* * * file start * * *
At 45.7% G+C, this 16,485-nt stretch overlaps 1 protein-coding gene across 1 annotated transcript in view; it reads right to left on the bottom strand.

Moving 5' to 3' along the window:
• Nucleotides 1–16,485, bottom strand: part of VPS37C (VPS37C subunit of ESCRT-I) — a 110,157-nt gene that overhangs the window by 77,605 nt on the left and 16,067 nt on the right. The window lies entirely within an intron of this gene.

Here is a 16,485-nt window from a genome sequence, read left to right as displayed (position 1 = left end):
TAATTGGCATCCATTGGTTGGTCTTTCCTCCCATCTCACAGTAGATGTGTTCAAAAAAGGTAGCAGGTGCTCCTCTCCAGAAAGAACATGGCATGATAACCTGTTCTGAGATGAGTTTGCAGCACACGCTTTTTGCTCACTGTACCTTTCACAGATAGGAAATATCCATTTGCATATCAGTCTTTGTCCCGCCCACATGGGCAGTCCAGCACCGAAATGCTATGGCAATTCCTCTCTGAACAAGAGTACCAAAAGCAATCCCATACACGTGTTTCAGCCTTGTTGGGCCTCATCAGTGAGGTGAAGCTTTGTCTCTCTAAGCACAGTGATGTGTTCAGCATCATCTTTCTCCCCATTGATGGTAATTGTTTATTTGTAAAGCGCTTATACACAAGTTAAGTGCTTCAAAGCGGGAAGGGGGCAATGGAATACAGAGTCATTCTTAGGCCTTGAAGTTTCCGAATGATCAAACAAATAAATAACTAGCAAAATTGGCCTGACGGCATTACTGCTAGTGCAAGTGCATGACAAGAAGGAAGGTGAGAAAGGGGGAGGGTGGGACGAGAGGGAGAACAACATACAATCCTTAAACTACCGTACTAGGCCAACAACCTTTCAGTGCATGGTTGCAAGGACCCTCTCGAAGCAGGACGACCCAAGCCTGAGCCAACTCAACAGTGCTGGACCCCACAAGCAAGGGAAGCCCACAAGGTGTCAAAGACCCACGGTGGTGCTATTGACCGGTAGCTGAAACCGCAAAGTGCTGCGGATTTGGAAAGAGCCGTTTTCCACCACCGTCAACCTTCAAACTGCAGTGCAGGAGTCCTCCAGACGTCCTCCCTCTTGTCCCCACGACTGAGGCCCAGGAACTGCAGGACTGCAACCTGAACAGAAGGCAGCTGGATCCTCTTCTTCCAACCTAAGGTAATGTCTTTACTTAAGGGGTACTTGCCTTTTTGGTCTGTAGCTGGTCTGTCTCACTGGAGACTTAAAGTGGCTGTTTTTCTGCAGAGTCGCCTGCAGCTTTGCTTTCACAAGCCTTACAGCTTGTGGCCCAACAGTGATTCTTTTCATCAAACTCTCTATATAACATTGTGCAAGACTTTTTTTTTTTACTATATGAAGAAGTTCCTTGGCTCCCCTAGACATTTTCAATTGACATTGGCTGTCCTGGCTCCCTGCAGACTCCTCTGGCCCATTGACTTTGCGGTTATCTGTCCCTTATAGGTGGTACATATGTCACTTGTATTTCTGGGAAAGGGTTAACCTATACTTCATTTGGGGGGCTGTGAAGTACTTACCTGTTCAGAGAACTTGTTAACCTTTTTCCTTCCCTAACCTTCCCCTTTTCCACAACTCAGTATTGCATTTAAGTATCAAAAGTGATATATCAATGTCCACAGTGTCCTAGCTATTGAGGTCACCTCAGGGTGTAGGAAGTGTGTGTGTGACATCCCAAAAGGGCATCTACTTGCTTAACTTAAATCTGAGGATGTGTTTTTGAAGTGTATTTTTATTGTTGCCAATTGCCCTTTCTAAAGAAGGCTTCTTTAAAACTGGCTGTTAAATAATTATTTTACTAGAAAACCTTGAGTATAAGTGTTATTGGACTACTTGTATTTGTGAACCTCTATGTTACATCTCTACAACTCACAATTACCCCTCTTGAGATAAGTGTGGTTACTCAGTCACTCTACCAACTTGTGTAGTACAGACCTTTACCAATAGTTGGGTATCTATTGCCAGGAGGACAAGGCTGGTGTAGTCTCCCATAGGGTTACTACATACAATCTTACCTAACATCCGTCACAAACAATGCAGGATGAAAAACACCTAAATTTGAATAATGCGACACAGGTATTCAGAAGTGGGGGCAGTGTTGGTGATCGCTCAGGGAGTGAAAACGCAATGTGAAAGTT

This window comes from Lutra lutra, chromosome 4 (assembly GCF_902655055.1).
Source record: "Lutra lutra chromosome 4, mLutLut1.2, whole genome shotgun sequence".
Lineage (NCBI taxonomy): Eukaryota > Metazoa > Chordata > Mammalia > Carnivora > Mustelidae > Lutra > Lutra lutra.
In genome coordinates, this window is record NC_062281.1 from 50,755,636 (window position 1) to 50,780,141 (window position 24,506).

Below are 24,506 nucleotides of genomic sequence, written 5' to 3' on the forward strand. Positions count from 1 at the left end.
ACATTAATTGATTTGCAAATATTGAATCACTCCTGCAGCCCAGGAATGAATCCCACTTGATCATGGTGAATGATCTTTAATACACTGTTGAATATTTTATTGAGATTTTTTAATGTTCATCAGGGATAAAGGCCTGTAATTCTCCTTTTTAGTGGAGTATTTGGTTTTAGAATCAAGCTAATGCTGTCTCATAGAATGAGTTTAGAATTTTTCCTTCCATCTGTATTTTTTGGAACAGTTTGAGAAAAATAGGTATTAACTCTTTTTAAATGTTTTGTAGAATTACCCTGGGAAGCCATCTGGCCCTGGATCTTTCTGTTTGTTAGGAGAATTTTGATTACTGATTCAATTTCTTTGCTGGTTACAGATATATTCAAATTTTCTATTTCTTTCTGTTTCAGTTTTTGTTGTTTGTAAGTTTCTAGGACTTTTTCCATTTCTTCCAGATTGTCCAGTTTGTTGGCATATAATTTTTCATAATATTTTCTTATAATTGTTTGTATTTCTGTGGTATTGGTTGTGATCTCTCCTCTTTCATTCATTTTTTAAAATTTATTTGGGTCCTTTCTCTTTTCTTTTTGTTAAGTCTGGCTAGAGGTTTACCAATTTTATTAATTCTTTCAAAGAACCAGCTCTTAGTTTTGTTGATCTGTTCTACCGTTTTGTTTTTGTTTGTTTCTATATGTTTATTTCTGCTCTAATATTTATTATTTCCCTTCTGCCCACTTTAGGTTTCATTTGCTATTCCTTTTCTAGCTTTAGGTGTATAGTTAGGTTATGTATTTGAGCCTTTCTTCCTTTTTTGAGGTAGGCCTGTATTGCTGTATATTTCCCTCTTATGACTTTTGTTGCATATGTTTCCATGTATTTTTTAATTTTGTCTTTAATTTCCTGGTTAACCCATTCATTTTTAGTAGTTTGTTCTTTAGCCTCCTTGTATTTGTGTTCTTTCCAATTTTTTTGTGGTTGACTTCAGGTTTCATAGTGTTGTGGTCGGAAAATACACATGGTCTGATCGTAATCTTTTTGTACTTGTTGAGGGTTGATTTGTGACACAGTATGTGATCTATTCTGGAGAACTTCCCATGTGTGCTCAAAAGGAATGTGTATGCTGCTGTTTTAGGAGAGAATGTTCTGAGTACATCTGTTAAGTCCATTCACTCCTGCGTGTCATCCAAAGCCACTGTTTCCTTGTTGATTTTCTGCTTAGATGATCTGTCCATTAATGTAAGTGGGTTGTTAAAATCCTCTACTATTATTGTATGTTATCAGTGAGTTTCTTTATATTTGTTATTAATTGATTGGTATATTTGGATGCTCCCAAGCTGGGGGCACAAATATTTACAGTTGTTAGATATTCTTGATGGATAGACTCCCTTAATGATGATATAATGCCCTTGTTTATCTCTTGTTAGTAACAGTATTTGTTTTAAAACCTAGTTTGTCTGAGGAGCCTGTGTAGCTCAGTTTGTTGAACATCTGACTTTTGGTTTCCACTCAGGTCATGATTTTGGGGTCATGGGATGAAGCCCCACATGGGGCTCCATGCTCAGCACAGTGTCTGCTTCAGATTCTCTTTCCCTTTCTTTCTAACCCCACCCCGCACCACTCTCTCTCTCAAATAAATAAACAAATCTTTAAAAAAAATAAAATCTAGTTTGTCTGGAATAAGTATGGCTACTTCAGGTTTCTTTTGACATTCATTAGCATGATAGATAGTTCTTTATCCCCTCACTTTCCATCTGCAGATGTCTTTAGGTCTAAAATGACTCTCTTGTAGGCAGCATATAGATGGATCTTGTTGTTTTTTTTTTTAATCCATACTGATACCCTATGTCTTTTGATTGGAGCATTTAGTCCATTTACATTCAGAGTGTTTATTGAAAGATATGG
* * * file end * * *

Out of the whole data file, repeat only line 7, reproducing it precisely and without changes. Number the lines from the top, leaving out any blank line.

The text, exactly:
Source record: "Lutra lutra chromosome 4, mLutLut1.2, whole genome shotgun sequence".